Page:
Carotid-Wall Intima-Media Thickness and Cardiovascular Events

Cardiology Review® OnlineOctober 2011
Volume 27
Issue 1

Mushabba r A. Syed, MD, FACC


Polak JF, Pencina MJ, Pencina KM, et al. Carotid-wall intima-media thickness and cardiovascular events. N Engl J Med. 2011;365;213-221.


arotid-wall intima-media thickness (CIMT) is a measure of atherosclerosis in the carotid wall and is measured by carotid ultrasound as the distance from the lumenintima interface to the media-adventitia interface. The usual sites of CIMT measurements include common carotid artery before bifurcation and proximal internal carotid artery. The common carotid artery IMT represents diffuse arterial wall thickening due to atherosclerosis while internal carotid artery IMT is a surrogate for focal atherosclerotic plaque.

CIMT has been shown to be associated with cardiovascular risk factors and outcome events and is promoted as a tool for cardiovascular risk assessment. However, the incremental predictive value of the intima-media thickness of either the common carotid artery or internal carotid artery, over and above traditional risk factors, is poorly defined.

Study Design

This study had two main objectives:

1. To investigate whether IMT of the common carotid artery and the internal carotid artery would add to the predictive value of Framingham risk factors for new-onset cardiovascular events.

2. To investigate if the addition of CIMT would improve the classification of patients into Framingham risk scores (FRS) for general cardiovascular disease (calculated as 8-year score for this study): low risk, 0 to <6%; intermediate risk, 6% to 20%; and high risk, >20%.

This study was conducted in members of the Framingham Offspring Study cohort, composed of non-Hispanic whites, from February 1995 through September 1998. Of 3,532 persons screened, 2,965 met the inclusion criteria of no prior cardiovascular disease and interpretable carotid images. Study participants were followed for an average of 7.2 years.

Risk factor assessment included systolic blood pressure, smoking status, total cholesterol, high-density lipoprotein cholesterol, presence or absence of hypertension treatment, diabetes, and a history of cardiovascular disease, including stroke.

Carotid ultrasound images were acquired at end-diastole and CIMT was measured offline. Mean IMT of the common carotid artery was measured over a 1-cm long segment approximately 0.5 cm below the carotid bulb. Maximum IMT of the internal carotid artery was measured from the bulb to 1 cm above the carotid sinus. Reproducibility of IMT measurements was assessed in 37 participants with Pearson’s correlation coefficient of 0.94 for mean IMT of the common carotid artery and 0.76 for maximum IMT of the internal carotid artery.

A panel of three physicians adjudicated all cardiovascular events, which consisted of fatal coronary event, myocardial infarction, coronary insufficiency, angina, ischemic or hemorrhagic stroke, transient ischemic attack, peripheral arterial disease, or heart failure.

Multivariate Cox proportional hazard models were generated with the original components of the 10-year FRS. Presence or absence of hypertensive treatment was added to the models. Two separate models were then created by adding the mean common carotid artery IMT and the maximum internal carotid artery IMT as separate predictor variables. The incremental value of adding CIMT to FRS for predicting cardiovascular events was evaluated with the net reclassification index, which helps ascertain whether addition of CIMT would reclassify persons in whom cardiovascular disease developed to a higher-risk category and those in whom cardiovascular disease did not develop to a lower-risk category.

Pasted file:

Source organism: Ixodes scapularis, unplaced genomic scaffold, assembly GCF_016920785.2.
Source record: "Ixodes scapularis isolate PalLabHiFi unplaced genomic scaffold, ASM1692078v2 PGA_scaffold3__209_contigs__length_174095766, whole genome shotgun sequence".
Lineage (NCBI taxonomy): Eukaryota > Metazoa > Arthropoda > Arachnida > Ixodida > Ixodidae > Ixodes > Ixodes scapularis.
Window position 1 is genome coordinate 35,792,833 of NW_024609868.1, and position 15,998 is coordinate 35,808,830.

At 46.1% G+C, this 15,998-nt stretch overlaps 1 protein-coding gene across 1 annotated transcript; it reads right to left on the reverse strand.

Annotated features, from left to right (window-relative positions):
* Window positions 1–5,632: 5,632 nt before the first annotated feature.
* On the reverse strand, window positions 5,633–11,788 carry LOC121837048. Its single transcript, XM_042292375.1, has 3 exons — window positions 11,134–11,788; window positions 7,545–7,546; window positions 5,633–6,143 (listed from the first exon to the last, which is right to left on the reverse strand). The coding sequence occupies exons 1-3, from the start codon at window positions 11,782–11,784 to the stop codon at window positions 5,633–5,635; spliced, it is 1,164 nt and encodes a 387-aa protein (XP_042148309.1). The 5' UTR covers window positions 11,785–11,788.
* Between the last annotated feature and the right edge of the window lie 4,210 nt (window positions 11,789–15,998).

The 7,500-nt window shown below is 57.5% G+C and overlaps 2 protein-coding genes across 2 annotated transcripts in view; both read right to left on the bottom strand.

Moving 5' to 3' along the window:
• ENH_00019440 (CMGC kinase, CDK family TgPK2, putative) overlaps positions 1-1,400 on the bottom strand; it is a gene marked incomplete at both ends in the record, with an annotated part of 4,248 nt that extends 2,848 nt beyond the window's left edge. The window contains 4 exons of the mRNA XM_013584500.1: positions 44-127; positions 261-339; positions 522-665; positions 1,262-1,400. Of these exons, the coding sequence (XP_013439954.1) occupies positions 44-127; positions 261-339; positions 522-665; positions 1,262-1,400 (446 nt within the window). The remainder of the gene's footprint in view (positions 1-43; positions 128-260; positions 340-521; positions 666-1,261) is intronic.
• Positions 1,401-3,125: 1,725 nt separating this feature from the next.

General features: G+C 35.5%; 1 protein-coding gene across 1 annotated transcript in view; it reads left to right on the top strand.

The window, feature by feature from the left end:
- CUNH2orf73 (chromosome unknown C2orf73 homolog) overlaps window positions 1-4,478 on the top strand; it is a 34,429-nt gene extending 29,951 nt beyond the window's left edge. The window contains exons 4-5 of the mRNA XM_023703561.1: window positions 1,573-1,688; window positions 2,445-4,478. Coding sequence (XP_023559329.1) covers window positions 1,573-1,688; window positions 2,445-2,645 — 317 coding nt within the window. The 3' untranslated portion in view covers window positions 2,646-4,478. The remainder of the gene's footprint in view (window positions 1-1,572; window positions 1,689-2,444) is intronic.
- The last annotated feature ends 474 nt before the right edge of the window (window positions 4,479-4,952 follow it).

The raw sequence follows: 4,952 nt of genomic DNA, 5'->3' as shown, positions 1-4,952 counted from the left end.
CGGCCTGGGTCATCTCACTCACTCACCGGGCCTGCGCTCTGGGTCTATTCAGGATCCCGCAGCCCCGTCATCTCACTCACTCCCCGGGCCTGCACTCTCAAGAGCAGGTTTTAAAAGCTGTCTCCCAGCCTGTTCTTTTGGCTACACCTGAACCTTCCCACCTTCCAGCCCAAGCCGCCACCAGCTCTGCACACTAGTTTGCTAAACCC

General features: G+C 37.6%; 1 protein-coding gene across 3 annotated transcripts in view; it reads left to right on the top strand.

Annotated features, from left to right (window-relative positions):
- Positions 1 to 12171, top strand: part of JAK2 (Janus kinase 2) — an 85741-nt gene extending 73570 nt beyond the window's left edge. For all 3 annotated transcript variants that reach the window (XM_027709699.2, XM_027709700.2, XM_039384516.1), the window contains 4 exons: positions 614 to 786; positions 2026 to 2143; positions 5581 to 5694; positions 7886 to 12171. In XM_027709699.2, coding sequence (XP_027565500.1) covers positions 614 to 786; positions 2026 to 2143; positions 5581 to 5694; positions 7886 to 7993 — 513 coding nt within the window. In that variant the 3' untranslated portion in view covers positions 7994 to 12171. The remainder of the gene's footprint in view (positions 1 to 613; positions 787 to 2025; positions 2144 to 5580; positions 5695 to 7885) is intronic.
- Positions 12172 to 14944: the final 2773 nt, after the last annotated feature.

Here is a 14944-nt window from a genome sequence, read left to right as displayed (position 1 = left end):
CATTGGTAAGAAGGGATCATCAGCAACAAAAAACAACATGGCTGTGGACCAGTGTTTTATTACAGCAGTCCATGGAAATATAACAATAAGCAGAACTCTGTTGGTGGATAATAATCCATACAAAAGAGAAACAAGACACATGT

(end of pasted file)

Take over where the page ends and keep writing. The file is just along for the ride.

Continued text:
The mean age of study participants was 58 ± 10 years; 55.3% were women. A total of 296 subjects experienced a first-time cardiovascular event. The results in reference to the study objectives are summarized below and in the Table.

Study objective 1: The results showed that Framingham risk factors were all significant predictors of cardiovascular disease. Mean common carotid artery IMT was significantly associated with the risk of cardiovascular disease (hazard ratio (HR) per 1-SD increase in thickness, 1.13; 95% confidence interval [CI], 1.02 to 1.24, P = 0.02).

However, the C statistic increased only nonsignificantly, by 0.003 (P = 0.07). The maximum IMT of internal carotid artery was also significantly associated with the risk of cardiovascular disease (HR per 1-SD increase in thickness, 1.21; 95% CI, 1.13 - 1.29, P <0.001). Addition of maximum IMT of the internal carotid artery increased the C statistic significantly, from 0.748 to 0.758 (P = 0.003).

Study objective 2: The inclusion of maximum IMT of the internal carotid artery significantly improved the net reclassification index (5.8% for events, 1.8% for participant without cardiovascular events, and 7.6% overall; P <0.001).

However, the inclusion of mean IMT of the common carotid artery did not improve the net reclassification index (0.4% for events, 0.4% for nonevents, and 0.0% overall; P = 0.99). Net reclassification index by inclusion of maximum IMT of the internal carotid artery remained significant for men and women as well as for persons younger or older than 60 years of age. Additionally, the presence of plaque defined as a maximum IMT >1.5 mm in the internal carotid artery was a significant independent predictor of cardiovascular events, increasing the C statistic from 0.748 to 0.762 (P = 0.02) and significant but modest improvement in net reclassification index of 7.3%.